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Situational Awareness

Published by Robert Buckley in Work Site Safety · 20/10/2014 12:45:00
Tags: situationalawareness
I know what you're thinking: "oh no! Terrorists, bombs, machine guns, oh no!"

While those things aren't out of the question, it certainly isn't the norm. Situational Awareness is just that, in its simplest form, 'being aware of your surroundings and potential hazards that may affect the reason you are in an area'. SA (situational awareness) is a mindset most of you use already in your everyday life. For instance, you are going out to dinner with a friend and it’s across town. You think, "I'll use 'A street' to shoot over to '50th' since its 6 pm and the traffic will be lighter by then. Lighter traffic= less risk of an accident, therefore a less stressful ride, leading to a more enjoyable time with your friend, right? But how did you know that? Our brains are geared in a way that uses a balance of risk, efficiency, and safety against, speed, time allotted, and acceptable outcome.

If you use those same principles toward the pictures below, and use the example of: You are a survey crew tasked with plotting this field today for a new building. Seems simple enough right? Well it is if you incorporate the mindset you used just a minuet ago, it’s even easier.








Look at the field, seems docile enough. No fire breathing dragons, terrorists to contend with; but look at the big picture. You and your team will be all over this field today which borders on a pretty busy stretch of road. There's your fist obstacle. Should you divert traffic since you'll need to be on the boarder of that road to survey? Maybe traffic cones and ANSI vests will suffice. Are you visible? Yes, it’s a clear day and there doesn't appear to be ice or large puddles that could cause a vehicle to veer so, cones and vests are the appropriate traffic protection. (OSHA 1910 requirements for working in or near lanes of traffic)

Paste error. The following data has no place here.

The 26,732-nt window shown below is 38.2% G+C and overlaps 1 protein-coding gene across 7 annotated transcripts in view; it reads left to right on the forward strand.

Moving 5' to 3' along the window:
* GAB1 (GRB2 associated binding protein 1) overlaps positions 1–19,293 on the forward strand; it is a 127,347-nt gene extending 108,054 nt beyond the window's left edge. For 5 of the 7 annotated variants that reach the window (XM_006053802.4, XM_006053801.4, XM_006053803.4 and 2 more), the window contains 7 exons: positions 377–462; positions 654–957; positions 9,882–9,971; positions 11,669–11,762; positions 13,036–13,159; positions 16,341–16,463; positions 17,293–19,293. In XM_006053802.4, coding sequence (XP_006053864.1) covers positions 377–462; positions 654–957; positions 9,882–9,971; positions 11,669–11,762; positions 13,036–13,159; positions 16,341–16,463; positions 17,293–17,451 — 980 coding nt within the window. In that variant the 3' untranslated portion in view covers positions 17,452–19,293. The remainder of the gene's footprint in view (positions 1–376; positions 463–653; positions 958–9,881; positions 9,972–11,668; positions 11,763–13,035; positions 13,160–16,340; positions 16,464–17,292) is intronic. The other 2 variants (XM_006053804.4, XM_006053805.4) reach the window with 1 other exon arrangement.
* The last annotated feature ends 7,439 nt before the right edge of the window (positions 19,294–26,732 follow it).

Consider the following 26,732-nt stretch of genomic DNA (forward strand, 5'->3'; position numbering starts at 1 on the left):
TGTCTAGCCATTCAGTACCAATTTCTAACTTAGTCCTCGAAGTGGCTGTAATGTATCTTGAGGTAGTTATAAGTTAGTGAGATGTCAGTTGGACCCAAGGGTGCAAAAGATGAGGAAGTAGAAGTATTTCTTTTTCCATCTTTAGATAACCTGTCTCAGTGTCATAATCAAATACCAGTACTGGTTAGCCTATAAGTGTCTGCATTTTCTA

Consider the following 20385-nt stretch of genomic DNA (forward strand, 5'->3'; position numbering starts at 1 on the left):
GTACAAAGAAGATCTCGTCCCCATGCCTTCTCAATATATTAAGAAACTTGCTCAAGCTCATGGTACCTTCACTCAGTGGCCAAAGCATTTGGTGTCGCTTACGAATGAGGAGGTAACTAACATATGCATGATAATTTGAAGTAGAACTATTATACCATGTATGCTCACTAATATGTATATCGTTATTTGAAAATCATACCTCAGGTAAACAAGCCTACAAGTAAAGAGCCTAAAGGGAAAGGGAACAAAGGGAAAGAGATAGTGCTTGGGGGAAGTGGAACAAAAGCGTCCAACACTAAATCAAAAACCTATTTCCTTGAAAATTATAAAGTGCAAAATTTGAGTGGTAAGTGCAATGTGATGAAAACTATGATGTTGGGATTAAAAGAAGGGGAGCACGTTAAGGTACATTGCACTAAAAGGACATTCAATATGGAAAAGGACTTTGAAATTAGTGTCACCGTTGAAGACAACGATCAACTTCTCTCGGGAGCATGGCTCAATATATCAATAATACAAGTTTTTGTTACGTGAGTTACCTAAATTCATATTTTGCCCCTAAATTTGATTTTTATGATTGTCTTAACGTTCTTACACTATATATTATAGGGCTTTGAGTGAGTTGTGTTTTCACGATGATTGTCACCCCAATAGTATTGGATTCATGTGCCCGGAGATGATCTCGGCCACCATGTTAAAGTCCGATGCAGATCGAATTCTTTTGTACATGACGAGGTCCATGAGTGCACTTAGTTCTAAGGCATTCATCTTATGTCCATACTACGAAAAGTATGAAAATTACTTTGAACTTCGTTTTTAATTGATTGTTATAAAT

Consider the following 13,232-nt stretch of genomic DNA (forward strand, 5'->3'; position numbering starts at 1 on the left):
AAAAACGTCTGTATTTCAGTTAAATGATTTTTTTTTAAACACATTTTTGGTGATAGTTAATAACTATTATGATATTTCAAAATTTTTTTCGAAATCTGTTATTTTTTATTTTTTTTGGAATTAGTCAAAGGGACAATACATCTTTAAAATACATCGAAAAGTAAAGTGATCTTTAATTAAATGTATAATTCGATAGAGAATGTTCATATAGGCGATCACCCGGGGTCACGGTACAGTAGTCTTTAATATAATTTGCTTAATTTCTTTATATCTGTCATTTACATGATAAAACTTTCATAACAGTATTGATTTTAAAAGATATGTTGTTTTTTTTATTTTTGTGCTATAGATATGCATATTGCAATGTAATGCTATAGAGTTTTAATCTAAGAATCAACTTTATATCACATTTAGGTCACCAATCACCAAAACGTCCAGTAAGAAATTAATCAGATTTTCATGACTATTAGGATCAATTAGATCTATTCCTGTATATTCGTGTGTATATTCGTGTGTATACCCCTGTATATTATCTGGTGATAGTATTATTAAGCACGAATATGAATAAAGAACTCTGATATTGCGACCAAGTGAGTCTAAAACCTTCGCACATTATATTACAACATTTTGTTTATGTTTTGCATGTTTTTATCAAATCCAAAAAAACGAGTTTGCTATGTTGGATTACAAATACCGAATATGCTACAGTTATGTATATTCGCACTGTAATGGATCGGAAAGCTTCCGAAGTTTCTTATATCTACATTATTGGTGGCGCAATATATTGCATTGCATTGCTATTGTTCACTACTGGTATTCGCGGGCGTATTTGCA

Next, this particular field is in rural Georgia. You are going to be stomping all over this field, and there will be times that you have to stand still for quite some time. What are you thinking? If you've ever accidently stepped into a bed of red ants, you likely will not forget it. Even just brushing by one can get you stung fifty or sixty times. If you step directly in one, hundreds will be up your legs before you feel the first sting. If you are allergic, you will become tachycardic (dangerously fast heart rate) and nearly frozen with panic in the first two minutes. This is a very bad situation.
In addition, snakes, yellow jackets, poison ivy and a myriad of other dangers await you as you trudge through this field, but the job has to be done! It can be done safely, I assure you.



Using your Situational Awareness skills, make note of a relative traffic average on the road. If there are 'lulls,' say when traffic is held up by a traffic signal, do your curb work during those lulls and limit you and your team’s exposure to the dangers of traffic.

Next, have a plan. If possible, have a crew member whose sole purpose is to keep track of the team, preferably positioned at a higher elevation and in clear view. Make sure he has a working, fully charged cell phone just in case.

Finally, typically large tractors maintain these fields. They will make the field 'seem' completely level. Rest assured it is not. There will be large holes all over that field and its likely there will be several trip hazards. Stepping into one of these quite often results in a lost time injury at the minimum. They are deep and are notorious for cracking ankles and even hyperextending knees. Both require the remaining team members to assist the injured member to egress and ultimately the Emergency Dept. of the local hospital. Not good. Now you have a lost time accident, the survey is not complete, and the Boss is looking for you.

The time it takes to have walked the parameter of the field, stake off dangerous areas, and get an overview of potential 'hot spots' is roughly five minutes. That, my friends is 'situational awareness' at its most basic.

Remember, safety is a skill that becomes habit. It often is the difference between not just life and death, but repeat business and a successful crew. Like we always say at DC&P, when your safety program is strong, so are your profits!'

'Till next time, be safe and ARRIVE ALIVE!




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